• Range mass
    0.00035 to 0.00087 g
    0.00 to 0.00 oz
  • Range length
    2.4 to 4.4 mm
    0.09 to 0.17 in

Where do they live?

Odorous house ants (Tapinoma sessile) are native to the Nearctic region and are one of the most widespread ant species in North America. In the United States, these ants are found in all 48 continental states and have also recently been found in Hawaii. Their range also extends into southern Canada and northern Mexico. (Buczkowski, 2010; Buczkowski, 2012)

What kind of habitat do they need?

Odorous house ants build their nests in a wide variety of mild habitats and locations. They are found in urban and natural areas, and nest from sea level to over 4,000 meters in elevation. In natural areas, they live in forests, meadows, grasslands, riparian areas, bogs, pastures, and sandy areas along coasts. They also nest in areas that have experienced natural disturbances, such as areas that have recently flooded. They build their shallow nests under leaf litter, matted grass, in dried cow dung, in above-ground cavities in trees, beneath stones, and in rotten logs and stumps. In urban areas, they nest in city parks, backyards, and almost any disturbed area, such as in and around buildings, and in mulch and debris piles. Nests are rarely out in the open in urban areas, and are usually close to man-made structures. (Buczkowski and Bennett, 2008a; Buczkowski, 2010; Buczkowski, 2012; Menke, et al., 2010; Milford, 1999; Smith, 1928)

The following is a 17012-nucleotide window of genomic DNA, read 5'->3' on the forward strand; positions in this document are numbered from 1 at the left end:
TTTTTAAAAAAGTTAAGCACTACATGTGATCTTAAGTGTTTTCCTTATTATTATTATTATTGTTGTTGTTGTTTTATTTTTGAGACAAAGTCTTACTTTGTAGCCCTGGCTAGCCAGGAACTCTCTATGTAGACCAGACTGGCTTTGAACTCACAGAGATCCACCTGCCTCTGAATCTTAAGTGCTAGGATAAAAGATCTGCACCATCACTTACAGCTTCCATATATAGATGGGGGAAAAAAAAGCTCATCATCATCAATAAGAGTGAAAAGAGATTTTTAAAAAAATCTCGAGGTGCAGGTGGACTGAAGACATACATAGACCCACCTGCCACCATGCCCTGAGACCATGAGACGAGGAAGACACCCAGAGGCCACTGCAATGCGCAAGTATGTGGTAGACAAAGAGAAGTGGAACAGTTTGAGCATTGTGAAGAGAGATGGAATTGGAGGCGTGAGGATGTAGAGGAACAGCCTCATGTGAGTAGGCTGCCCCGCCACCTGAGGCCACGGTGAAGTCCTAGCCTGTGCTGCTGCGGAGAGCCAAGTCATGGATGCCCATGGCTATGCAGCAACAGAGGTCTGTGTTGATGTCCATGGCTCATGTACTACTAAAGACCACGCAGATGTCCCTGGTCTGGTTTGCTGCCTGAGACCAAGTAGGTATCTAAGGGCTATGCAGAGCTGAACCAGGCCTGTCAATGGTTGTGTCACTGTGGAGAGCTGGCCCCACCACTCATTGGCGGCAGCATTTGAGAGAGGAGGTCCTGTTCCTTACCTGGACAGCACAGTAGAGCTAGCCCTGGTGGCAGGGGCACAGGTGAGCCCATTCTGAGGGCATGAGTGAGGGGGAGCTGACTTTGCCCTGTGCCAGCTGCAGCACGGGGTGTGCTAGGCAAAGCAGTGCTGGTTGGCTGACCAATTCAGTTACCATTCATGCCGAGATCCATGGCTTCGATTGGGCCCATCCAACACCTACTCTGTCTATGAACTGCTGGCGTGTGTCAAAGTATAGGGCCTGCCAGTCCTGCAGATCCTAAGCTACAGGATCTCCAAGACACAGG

• Range elevation
    0 to 4000+ m
    0.00 to ft

How do they grow?